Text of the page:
For each sample, two lanes of T-WGBS data and three lanes of conventional WGBS were compared. (a,b) Methylation levels were calculated based on scanning windows of 5 CpGs with at least 30-fold coverage and displayed on density plots (a) and scatter plots (b). The dotted lines mark the 0.2 difference between the x and y axes. Consistency values were calculated by subtracting from 100% the respective numbers in the corners of the density plots displayed in (a); these numbers indicate the percentage of data points that fall above/below the envelope marked with dotted lines. The r values in (b) indicate Pearson correlation.
(a) 98.5% consistency between T-WGBS and conventional WGBS. (b) 98.1% consistency is in an analogous analysis as in (a) between the two sequencing strands, designated Watson and Crick, from the conventional WGBS. The lower figures show scatter plot versions of the figures at the top. Consistency defined as less than 0.2 (20%) difference in methylation level in windows of 5 CpGs. Consistency values were calculated by subtracting from 100% the respective numbers in the corners of the upper two density plots; these numbers indicate the percentage of data points that fall above/below the envelope marked with dotted lines (marking the 0.2 difference between the x and y axes). The r-values indicate Pearson correlation.
Supplementary Figure 7 Comparison of sequencing coverage of cytosines in CpG, CHG and CHH context (H can be A, C or T) between T-WGBS and conventional WGBS.
Coverage versus cytosine density in 1-kb windows for WGBS (red) and T-WGBS (blue). The coverage appears stable in genomic regions with 100–400 cytosines, likely because the majority of 1-kb regions has a cytosine density between 10% and 40%. Variation becomes larger in the two extremes of the cytosine density for both T-WGBS and conventional WGBS due to low counts in each category.
Supplementary Figure 8 Comparison of sequencing coverage in relation to the GC content in 200-bp windows between T-WGBS and conventional WGBS.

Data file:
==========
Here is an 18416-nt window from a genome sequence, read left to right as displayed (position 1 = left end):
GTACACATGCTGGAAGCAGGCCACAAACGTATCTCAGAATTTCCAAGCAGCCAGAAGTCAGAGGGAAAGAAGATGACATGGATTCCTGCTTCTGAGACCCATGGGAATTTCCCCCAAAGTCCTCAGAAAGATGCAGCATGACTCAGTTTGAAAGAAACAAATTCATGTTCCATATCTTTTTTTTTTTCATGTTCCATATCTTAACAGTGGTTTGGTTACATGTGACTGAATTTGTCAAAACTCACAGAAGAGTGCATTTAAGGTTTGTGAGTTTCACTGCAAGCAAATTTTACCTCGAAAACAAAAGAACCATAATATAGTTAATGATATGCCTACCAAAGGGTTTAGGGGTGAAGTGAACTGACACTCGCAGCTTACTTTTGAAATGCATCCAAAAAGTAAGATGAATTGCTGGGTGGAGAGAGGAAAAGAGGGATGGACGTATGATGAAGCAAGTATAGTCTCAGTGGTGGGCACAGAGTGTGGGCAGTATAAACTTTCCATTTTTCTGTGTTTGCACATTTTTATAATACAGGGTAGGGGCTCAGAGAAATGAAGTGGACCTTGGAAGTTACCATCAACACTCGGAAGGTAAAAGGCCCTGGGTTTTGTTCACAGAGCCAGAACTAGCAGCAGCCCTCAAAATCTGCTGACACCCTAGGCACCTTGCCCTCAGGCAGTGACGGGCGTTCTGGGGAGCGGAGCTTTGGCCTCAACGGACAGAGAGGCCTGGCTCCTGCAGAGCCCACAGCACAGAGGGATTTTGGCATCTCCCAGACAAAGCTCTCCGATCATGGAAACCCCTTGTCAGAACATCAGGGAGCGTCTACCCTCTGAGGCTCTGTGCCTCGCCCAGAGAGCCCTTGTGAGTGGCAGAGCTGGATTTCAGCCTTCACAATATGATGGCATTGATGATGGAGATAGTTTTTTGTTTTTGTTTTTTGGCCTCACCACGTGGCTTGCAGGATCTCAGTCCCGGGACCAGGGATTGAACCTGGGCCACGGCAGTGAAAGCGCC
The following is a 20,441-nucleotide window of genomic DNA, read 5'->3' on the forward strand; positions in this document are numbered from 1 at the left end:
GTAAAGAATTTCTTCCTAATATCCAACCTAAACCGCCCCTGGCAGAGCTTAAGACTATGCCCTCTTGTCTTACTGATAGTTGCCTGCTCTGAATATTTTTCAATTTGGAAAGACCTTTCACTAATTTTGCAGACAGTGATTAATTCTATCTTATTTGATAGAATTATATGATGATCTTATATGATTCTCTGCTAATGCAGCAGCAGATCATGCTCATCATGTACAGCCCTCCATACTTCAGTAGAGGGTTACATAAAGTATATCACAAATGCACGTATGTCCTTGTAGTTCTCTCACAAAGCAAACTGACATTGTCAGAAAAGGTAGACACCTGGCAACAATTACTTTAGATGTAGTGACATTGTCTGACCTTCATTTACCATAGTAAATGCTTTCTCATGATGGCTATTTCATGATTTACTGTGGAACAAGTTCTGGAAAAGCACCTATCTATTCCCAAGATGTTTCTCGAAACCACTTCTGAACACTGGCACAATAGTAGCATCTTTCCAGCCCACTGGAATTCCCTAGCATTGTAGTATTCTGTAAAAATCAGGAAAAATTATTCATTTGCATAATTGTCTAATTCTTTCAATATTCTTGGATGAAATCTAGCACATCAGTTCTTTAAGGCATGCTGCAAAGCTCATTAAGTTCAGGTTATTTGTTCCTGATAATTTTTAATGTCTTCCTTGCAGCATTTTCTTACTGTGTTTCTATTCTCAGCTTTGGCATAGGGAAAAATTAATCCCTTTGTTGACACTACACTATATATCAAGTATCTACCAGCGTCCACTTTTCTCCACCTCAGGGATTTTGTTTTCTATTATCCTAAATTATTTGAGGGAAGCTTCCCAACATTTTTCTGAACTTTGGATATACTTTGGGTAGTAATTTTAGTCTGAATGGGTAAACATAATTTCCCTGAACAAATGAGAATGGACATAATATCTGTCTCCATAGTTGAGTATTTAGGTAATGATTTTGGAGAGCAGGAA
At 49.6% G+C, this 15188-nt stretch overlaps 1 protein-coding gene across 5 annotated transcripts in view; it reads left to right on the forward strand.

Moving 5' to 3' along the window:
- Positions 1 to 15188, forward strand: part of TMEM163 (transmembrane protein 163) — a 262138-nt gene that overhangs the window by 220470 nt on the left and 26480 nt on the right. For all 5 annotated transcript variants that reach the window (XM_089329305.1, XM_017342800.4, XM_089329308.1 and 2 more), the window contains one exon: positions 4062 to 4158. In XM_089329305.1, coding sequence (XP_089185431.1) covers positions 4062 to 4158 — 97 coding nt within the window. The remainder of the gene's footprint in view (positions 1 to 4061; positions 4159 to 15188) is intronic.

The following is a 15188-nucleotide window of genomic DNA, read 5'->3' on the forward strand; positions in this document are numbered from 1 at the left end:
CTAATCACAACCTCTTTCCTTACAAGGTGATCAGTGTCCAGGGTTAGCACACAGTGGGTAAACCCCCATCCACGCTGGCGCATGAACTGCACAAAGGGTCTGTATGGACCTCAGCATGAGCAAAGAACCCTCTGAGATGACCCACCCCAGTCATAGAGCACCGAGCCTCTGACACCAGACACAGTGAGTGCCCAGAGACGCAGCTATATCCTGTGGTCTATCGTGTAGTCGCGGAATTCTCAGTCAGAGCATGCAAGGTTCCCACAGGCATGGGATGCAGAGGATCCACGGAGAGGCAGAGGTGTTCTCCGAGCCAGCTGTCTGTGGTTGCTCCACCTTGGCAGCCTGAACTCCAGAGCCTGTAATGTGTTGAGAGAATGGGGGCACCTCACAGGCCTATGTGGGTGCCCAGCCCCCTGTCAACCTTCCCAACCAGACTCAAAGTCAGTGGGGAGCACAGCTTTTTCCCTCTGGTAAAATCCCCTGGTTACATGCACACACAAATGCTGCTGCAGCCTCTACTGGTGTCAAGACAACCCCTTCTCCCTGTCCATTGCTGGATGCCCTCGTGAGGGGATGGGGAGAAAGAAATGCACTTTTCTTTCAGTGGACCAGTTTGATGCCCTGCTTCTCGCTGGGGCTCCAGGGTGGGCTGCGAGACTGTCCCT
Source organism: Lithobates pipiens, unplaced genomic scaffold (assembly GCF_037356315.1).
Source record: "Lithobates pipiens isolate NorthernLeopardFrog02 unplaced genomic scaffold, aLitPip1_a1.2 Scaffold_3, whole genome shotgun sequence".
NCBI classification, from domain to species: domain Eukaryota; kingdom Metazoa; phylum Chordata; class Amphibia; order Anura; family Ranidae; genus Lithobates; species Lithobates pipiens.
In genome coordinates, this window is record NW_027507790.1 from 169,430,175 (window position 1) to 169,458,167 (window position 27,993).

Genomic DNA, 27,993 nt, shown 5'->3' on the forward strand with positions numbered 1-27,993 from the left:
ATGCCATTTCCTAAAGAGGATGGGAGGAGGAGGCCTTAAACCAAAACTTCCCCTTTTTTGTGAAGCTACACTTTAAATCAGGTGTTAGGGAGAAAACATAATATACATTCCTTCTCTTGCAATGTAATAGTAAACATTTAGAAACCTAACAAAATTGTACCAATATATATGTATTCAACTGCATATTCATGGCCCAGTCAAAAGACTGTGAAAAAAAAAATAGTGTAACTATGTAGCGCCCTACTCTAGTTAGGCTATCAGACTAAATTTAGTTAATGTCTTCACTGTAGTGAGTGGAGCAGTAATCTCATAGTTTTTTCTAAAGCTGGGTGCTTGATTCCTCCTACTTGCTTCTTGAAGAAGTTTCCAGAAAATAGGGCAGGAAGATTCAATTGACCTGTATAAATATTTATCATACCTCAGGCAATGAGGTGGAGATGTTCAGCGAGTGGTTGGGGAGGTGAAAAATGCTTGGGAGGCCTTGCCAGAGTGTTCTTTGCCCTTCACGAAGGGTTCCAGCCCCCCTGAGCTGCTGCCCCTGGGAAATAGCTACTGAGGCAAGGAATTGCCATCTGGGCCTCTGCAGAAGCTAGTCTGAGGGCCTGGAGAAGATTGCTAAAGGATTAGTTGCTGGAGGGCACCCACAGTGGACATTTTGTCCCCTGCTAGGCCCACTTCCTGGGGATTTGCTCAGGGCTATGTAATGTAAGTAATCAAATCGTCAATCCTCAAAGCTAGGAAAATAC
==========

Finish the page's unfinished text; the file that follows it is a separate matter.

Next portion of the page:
Coverage versus local GC content in 200-bp windows, roughly the median length of genomic DNA in the library fragments, for WGBS (red) and T-WGBS (blue). Overall, T-WGBS has a higher coverage along a wide range of GC content.
Sequencing data alignment and methylation calling methods (PDF 84 kb)
Comparison of read numbers, duplications, coverage, methylation level and conversion between T-WGBS and conventional WGBS. (XLS 29 kb)
Comparison of CpG coverage between conventional WGBS and T-WGBS. (XLS 22 kb)
Control of size distribution of three DNA samples after tagmentation. (PDF 176 kb)
PCR amplification curves and size distributions of T-WGBS libraries prepared from six different human blood samples. (PDF 74 kb)
Base composition. (PDF 117 kb)
Scatter plot versions of the comparative methylation levels shown in Figure 4a,b. (PDF 321 kb)
High consistency, 97.8% and 98.3%, between T-WGBS and conventional WGBS methylation data from two human blood samples, M and K, respectively. (PDF 255 kb)
High consistency of methylation levels between T-WGBS and conventional WGBS. (PDF 456 kb)
Comparison of sequencing coverage of cytosines in CpG, CHG and CHH context (H can be A, C or T) between T-WGBS and conventional WGBS. (PDF 79 kb)
Comparison of sequencing coverage in relation to the GC content in 200-bp windows between T-WGBS and conventional WGBS. (PDF 47 kb)
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Wang, Q., Gu, L., Adey, A. et al. Tagmentation-based whole-genome bisulfite sequencing. Nat Protoc 8, 2022–2032 (2013). https://doi.org/10.1038/nprot.2013.118